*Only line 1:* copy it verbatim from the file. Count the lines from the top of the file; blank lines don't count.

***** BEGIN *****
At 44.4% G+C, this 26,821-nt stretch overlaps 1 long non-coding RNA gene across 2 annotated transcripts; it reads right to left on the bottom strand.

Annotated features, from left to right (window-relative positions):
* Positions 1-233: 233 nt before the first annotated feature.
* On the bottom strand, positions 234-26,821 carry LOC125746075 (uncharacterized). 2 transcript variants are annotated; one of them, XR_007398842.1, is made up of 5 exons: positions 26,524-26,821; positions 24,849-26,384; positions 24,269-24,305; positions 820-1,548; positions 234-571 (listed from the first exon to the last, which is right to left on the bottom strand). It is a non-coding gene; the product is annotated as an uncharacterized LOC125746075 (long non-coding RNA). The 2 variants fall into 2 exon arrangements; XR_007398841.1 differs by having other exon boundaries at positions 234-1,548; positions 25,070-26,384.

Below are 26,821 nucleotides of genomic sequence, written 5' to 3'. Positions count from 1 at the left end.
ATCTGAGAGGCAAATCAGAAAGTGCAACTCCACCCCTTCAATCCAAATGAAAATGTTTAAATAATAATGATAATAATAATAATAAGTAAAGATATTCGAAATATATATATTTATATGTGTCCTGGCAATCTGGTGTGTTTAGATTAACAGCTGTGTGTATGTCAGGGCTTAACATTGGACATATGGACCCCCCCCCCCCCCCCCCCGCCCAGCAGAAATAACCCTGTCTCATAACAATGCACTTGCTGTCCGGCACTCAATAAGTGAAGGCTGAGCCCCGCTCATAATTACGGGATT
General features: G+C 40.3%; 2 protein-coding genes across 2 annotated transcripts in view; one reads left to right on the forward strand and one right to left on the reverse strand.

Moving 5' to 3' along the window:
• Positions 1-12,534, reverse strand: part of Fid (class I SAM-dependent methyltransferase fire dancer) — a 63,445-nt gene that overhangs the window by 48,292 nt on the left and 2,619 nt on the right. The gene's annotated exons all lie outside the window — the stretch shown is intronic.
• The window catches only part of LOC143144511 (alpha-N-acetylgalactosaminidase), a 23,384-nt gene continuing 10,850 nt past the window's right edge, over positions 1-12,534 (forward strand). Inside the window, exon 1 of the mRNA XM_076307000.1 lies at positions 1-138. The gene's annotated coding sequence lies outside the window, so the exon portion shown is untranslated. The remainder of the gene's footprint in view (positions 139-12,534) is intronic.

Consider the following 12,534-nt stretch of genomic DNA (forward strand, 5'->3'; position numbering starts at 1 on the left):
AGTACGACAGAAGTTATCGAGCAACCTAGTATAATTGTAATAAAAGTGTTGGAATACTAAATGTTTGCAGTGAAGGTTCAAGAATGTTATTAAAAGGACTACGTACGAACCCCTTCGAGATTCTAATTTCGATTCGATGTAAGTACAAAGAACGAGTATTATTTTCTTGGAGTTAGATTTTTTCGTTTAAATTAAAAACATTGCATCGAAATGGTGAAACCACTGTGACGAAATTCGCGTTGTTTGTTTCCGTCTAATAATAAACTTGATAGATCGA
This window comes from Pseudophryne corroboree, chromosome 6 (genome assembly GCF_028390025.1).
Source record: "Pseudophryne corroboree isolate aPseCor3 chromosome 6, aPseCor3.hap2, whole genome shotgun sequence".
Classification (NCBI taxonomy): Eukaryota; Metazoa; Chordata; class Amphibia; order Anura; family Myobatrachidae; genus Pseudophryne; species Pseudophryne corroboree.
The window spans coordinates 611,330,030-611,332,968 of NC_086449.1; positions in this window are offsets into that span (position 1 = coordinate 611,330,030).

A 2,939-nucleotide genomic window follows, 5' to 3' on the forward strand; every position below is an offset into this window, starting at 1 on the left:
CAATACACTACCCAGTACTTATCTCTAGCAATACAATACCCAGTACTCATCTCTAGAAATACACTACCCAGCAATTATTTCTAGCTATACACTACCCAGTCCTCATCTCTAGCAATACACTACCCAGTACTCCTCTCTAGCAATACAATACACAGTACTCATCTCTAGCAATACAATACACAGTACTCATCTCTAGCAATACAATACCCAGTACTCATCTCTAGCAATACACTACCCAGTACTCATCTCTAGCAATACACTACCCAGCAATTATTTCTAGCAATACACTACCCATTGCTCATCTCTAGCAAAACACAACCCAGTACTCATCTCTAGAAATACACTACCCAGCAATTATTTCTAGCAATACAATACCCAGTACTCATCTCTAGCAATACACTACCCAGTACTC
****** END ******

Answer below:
At 44.4% G+C, this 26,821-nt stretch overlaps 1 long non-coding RNA gene across 2 annotated transcripts; it reads right to left on the bottom strand.